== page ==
In areas with an abundance of lakes, rivers, and ponds, spending a day on the water can be a refreshing experience for you and your loved ones. For many American families, recreational boating is a beloved tradition. There are few things quite as satisfying as enjoying the cool water on a hot summer’s day or spending an afternoon flyfishing with friends. To ensure that you have a safe and enjoyable time on the water, I’ve put together a list of some common hazards to avoid.

1. Dams

While boating, you must be particularly careful to steer clear of dams. Failure to do so can end in tragedy, particularly for inexperienced boat operators. Unpredictable or powerful currents around the structure can cause a boat to go through or over a dam, even if the operator attempts to fight the current. The area directly below a dam is also dangerous, due to turbulent water and strong currents.

Before launching your boat, make sure that you or your vessel’s operator are aware of all dams in your vicinity. If you’re unsure whether there are any dams on the waterway, verify with the local authorities before entering the water. Should you find yourself dangerously close to a dam, immediately deploy your vessel’s anchor and seek assistance.

2. Submerged Objects

Although the hull of a boat may seem to be near-impervious, submerged rocks, floating logs, and other debris can cause catastrophic damage. Striking an underwater object with substantial force can cause expensive damage to the boat’s hull or motor, while also putting the passengers onboard at considerable risk. The water level in any given waterway can change drastically, due to conditions such as storms, drought, or tides. Exercise due caution by maintaining a safe travelling speed and keeping a lookout for submerged objects or changing water depth. A fathometer or depth finder can keep you aware of the water’s depth.

3. Dangerous Currents

From the shore, it’s easy to think that a lake’s surface is entirely placid. Once you get on the water in your boat, you may quickly find that appearances are deceiving. Currents can be unexpectedly powerful and hard to detect, and even a moderate current is capable of exerting a force of several tons. If you’re venturing into a current, you must stay within your vessel’s capabilities, particularly when on an unmotorized boat. When in choppy or strong water, make sure that you and other passengers are wearing a life vest. If you fall off your boat, it can be difficult or impossible to fight against a strong current. A life vest will help you keep your head above water.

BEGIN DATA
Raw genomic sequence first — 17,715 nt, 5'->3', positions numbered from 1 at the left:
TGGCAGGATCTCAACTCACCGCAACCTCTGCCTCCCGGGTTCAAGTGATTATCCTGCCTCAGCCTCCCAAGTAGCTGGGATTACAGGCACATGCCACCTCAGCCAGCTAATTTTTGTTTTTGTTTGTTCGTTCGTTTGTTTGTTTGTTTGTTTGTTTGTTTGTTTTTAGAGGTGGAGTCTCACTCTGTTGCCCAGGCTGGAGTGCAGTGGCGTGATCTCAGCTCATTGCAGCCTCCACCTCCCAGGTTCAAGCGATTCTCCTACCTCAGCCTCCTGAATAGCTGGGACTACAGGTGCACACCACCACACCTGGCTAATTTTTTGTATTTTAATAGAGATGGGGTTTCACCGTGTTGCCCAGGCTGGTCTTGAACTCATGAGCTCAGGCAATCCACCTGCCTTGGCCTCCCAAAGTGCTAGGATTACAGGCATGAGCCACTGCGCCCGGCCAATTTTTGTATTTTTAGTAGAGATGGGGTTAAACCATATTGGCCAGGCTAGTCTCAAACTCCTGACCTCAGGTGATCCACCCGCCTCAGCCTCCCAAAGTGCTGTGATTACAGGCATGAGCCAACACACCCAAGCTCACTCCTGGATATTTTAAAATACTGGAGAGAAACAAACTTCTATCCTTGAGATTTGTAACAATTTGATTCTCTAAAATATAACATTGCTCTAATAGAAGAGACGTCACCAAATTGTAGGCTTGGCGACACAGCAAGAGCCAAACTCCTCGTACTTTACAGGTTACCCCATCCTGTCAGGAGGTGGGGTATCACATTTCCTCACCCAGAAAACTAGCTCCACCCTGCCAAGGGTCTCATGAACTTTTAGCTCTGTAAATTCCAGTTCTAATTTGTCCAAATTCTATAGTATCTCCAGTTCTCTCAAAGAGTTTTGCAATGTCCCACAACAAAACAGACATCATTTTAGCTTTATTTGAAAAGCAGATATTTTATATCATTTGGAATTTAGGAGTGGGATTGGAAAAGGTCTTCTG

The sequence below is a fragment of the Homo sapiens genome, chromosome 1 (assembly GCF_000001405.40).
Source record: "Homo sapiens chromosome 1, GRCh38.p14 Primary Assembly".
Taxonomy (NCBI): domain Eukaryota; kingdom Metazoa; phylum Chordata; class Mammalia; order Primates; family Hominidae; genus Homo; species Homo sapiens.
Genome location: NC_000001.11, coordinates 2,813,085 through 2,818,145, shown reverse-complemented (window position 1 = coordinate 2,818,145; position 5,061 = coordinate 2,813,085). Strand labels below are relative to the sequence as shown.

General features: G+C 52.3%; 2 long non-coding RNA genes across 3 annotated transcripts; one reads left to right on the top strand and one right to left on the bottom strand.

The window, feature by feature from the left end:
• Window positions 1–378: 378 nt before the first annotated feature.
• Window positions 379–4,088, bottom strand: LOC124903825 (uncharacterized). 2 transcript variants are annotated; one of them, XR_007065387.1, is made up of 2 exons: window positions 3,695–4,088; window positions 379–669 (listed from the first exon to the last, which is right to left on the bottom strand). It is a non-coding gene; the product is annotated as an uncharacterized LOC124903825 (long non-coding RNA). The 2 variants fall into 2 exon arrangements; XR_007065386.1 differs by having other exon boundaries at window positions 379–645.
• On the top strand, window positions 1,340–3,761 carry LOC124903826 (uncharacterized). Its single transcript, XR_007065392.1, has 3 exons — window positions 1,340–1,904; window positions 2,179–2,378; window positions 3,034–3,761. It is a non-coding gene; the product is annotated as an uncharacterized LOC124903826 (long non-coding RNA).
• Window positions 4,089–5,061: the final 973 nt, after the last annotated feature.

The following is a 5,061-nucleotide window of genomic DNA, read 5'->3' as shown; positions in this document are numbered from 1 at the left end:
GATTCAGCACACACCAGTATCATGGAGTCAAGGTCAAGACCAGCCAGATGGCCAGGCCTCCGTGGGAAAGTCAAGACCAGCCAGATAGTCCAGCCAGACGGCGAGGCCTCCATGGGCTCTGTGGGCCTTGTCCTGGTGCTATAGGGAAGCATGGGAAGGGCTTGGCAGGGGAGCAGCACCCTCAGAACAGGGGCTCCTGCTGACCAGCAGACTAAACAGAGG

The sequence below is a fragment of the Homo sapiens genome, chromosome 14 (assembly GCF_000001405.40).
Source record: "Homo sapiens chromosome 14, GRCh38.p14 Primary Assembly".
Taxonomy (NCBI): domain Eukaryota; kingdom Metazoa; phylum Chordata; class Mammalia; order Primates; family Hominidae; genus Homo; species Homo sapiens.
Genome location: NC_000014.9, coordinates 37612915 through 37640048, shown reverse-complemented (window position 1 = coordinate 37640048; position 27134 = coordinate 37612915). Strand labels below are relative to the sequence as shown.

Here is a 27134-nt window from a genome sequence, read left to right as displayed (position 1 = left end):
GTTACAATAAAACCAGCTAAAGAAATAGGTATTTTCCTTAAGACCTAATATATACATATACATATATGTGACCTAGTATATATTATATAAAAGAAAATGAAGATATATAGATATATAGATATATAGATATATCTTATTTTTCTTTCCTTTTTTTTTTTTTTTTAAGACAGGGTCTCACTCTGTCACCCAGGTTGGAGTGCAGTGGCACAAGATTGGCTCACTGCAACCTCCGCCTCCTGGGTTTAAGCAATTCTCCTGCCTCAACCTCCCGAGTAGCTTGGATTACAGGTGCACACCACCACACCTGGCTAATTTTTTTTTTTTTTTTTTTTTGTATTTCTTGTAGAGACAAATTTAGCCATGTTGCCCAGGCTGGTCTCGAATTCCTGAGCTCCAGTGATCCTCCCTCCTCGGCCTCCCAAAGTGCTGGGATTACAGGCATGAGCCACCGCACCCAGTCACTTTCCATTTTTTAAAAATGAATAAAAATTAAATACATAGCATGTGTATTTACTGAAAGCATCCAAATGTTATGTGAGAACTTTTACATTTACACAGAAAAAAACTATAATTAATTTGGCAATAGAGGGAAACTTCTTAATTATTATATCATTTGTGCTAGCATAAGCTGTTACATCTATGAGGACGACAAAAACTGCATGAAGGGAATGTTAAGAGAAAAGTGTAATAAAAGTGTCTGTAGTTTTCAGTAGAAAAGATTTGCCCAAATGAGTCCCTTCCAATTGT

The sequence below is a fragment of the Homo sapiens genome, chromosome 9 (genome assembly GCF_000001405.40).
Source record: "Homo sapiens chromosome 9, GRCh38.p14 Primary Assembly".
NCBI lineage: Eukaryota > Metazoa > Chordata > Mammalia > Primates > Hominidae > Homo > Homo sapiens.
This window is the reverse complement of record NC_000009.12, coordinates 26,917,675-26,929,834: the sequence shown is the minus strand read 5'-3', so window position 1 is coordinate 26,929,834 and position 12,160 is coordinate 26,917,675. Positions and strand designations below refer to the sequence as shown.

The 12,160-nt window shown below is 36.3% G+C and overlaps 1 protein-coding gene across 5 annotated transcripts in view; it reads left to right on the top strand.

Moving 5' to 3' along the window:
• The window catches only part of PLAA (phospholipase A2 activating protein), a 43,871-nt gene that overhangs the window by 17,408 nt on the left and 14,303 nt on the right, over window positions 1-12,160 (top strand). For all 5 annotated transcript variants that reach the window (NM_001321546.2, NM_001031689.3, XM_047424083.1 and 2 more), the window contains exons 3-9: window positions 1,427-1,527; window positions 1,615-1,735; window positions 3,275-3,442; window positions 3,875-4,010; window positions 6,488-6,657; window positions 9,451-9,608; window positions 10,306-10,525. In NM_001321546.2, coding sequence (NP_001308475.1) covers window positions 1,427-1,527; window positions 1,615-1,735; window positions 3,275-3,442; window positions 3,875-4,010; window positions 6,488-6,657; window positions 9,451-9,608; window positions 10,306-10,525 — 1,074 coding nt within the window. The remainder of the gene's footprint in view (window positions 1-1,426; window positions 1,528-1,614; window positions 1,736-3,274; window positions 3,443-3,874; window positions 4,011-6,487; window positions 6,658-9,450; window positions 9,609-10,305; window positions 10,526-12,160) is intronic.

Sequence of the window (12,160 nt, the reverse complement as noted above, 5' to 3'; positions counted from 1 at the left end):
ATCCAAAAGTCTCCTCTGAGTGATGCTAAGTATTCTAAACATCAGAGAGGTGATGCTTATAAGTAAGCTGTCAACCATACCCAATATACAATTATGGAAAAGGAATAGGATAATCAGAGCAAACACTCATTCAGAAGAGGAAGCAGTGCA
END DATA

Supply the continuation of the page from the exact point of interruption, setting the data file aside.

4. Cold Water

Particularly during the winter months, lakes can be extremely cold. If you find yourself unexpectedly exposed to the frigid water, you may be at risk of life-threatening cardiac arrest, hypothermia, pneumonia, or shock. When boating in cold weather, the National Weather Service recommends that everyone onboard should wear a life vest. Should you fall into the water, you may not have the strength to put on your life vest or hold onto an overturned boat.

Should someone on your vessel go into the water, attempt to safely get them back onto the boat as quickly as safely possible. Replace their wet clothing with dry, warm clothes. Do not give them caffeine or alcohol. If the victim is unresponsive or unconscious, take them to a medical facility immediately.

5. Hazardous Weather

Being caught in the open during a storm can be a terrifying experience. To reduce the risk of such an experience, check the weather the night before and the morning of your expedition. It’s better to postpone your trip than expose yourself to unnecessary risk, particularly if your group of boaters is inexperienced. While on the water, stay alert to signs of an oncoming storm. These may include:

  • Dark clouds gathering on the horizon
  • A sharp drop in temperature
  • Static on the radio
  • A drop in barometric pressure
  • Significantly stronger wind

6. Sunburns & Dehydration

You may think of sunburns as nothing more than a minor irritation, but they have the potential to cause deadly problems for you or your fellow boaters. Exposure to heat and dehydration can lead to a condition known as heatstroke. Heatstroke is caused by overheating and can cause damage to your heart, brain, kidneys, and muscles. When untreated, heatstroke can lead to serious complications or death.

To reduce the risk of heatstroke or a milder case of heat exhaustion, make sure to stay hydrated and try to avoid direct sun exposure as much as possible. If your boat has a canopy or covered area, use it to keep yourself from overheating. Be sure to apply sunscreen with a sun protection factor (SPF) of at least 30 regularly.

7. Alcohol

Alcohol is a leading factor in many open-water injuries and incidents. Alcohol influences the boat operator’s judgement, reflexes, and coordination. It can also make the drinker colder because alcohol dilates blood vessels. If someone falls into the water and drinks alcohol afterwards, this can negatively impact their well-being.

Enjoy a Safe Open-Water Experience

I hope that this guide helps you enjoy a fun, action-filled adventure on your local lake. Remember to pack plenty of drinkable water, bring a life vest for all voyagers, and keep an eye out for changing weather conditions!